Combined with other government initiatives that support the petrochemical industry, such as the Alberta Petrochemicals Incentive Program and ongoing red tape reduction efforts, the Designated Industrial Zone has the potential to help attract billions of dollars in capital investment and support thousands of direct and indirect jobs by 2030.

“Environmental outcomes will be achieved through clear expectations for operators, improved understanding of environmental conditions, and opportunities for shared infrastructure. Investing in an area with environmental infrastructure already in place, such as water intakes and distribution, robust monitoring networks for air, soil and water quality, and wetlands, provides a competitive advantage.”

Whitney Issik, Minister of Environment and Parks

“This pilot project makes good on a platform commitment and supports the Alberta government’s work to reduce red tape and improve the regulatory process. Improving the regulatory system by a matter of months would make a positive difference when comparing Alberta’s Industrial Heartland to other competitive regions.”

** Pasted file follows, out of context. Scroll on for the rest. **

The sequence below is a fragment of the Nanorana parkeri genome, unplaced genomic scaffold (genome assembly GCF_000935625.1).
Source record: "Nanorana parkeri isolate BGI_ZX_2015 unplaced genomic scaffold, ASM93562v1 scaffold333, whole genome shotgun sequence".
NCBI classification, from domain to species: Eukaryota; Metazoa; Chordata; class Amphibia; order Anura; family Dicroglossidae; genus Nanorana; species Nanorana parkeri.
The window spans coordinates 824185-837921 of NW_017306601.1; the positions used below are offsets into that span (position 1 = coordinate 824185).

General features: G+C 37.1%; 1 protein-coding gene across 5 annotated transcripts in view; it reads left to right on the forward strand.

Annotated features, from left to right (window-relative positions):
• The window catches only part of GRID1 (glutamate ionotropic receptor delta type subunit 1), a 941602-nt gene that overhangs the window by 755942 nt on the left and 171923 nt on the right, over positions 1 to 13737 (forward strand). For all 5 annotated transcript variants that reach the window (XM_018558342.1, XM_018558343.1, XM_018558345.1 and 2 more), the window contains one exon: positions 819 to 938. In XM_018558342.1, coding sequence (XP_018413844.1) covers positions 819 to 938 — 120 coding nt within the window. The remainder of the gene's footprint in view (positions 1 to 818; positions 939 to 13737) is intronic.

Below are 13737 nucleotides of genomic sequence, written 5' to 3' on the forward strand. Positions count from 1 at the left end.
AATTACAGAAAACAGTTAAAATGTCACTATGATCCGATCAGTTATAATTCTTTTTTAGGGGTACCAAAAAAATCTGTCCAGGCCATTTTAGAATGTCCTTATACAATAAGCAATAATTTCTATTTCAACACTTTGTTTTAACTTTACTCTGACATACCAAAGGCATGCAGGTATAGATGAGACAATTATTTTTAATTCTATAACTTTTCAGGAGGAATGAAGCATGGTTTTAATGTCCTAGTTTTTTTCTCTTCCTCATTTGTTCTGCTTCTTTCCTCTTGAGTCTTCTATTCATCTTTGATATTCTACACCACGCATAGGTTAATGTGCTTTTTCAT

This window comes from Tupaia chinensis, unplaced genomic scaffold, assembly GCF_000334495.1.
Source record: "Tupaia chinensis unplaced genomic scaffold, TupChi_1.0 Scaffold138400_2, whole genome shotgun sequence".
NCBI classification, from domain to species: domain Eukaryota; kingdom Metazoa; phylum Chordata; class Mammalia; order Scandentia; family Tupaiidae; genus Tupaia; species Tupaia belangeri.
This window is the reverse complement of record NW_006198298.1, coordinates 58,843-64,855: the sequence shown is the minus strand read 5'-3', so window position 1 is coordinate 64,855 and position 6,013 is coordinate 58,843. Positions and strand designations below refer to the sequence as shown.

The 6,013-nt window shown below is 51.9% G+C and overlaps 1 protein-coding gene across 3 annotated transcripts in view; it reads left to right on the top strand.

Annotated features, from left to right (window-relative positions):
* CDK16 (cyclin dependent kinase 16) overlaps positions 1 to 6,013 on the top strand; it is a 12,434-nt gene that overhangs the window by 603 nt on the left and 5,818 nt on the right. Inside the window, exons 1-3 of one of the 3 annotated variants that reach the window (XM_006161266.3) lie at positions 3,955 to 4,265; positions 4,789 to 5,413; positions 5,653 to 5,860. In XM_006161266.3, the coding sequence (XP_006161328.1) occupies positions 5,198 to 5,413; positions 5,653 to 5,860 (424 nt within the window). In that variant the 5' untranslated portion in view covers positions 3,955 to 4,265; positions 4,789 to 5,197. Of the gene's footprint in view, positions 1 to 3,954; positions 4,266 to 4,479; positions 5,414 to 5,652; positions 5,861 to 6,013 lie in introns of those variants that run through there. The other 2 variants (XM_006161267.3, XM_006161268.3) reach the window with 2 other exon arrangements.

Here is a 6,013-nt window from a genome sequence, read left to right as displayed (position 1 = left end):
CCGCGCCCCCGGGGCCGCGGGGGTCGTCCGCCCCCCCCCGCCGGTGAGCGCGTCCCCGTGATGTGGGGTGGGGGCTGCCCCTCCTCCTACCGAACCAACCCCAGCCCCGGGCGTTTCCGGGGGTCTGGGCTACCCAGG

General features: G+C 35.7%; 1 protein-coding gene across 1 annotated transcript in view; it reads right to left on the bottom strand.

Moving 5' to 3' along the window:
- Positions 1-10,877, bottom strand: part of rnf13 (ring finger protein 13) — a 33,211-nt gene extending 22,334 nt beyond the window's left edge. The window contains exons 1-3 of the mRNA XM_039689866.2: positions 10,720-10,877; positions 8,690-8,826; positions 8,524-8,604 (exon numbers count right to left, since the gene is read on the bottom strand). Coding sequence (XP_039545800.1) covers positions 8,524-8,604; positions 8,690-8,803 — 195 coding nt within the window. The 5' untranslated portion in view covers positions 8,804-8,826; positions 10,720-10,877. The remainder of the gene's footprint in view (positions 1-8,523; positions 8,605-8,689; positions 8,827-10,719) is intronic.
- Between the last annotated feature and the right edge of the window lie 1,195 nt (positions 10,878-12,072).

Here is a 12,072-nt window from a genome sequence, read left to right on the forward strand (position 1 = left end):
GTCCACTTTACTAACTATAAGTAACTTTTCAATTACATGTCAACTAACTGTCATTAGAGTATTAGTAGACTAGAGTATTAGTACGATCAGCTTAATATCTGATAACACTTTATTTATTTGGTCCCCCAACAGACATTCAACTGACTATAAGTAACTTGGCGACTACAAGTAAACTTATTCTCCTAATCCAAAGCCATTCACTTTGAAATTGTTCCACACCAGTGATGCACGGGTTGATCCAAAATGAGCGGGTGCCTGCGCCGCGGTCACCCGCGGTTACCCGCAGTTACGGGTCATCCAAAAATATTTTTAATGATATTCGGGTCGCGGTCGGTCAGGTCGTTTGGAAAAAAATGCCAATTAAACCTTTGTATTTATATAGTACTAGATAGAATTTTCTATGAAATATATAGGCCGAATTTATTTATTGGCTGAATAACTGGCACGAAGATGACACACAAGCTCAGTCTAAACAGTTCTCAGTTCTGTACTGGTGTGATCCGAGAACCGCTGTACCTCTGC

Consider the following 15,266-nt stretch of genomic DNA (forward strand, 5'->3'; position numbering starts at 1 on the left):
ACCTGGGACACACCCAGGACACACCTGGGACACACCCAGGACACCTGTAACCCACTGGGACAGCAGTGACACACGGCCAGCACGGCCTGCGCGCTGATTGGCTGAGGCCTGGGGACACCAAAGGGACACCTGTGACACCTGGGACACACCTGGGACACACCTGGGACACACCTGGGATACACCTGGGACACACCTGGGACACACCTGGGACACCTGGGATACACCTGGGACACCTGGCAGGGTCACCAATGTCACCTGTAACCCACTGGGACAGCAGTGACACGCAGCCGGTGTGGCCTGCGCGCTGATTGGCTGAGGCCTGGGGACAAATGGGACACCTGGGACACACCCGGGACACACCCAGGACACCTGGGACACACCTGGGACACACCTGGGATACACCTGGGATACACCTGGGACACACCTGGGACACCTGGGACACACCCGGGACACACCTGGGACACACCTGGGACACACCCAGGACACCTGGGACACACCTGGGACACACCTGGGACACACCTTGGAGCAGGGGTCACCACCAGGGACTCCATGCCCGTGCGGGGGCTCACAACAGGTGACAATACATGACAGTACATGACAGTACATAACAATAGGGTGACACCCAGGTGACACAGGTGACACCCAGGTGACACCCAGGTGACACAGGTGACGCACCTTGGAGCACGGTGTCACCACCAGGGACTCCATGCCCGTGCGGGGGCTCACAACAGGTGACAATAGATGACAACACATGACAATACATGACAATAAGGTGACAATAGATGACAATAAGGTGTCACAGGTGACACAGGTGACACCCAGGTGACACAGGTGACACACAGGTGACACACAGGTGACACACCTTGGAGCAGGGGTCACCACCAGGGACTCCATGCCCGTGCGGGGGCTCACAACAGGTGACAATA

Tanya Fir, Associate Minister of Red Tape Reduction

“The Designated Industrial Zone is another great step forward for Alberta’s standing as a leader in sustainable energy and petrochemical development, adding to the wide range of benefits our province can offer industrial investors. We are growing our manufacturing footprint with responsibly developed petrochemicals leading the way. The establishment of DIZ will streamline processes to improve Alberta’s competitiveness in this sector – attracting significant job-creating projects and building our brand as a global leader in responsible energy production.”

Dale Nally, Associate Minister of Natural Gas and Electricity

The Industrial Heartland Designated Industrial Zone framework is on track to be formally implemented on October 1, 2022. Following the end of the pilot phase in September 2024, the government will assess lessons learned and best practices to determine how they could be applied to other potential designated industrial zones in Alberta.